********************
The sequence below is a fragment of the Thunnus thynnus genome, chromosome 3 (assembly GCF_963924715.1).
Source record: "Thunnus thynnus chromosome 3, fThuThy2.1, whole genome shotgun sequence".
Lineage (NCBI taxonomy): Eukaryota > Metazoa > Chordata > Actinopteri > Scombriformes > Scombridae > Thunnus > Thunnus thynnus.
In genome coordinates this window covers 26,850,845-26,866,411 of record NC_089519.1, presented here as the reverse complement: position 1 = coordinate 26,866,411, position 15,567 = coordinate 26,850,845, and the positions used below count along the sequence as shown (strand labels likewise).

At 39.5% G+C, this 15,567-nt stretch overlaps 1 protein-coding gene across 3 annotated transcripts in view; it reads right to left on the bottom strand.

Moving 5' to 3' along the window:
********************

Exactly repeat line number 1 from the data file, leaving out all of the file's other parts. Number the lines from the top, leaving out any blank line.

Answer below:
The sequence below is a fragment of the Thunnus thynnus genome, chromosome 3 (assembly GCF_963924715.1).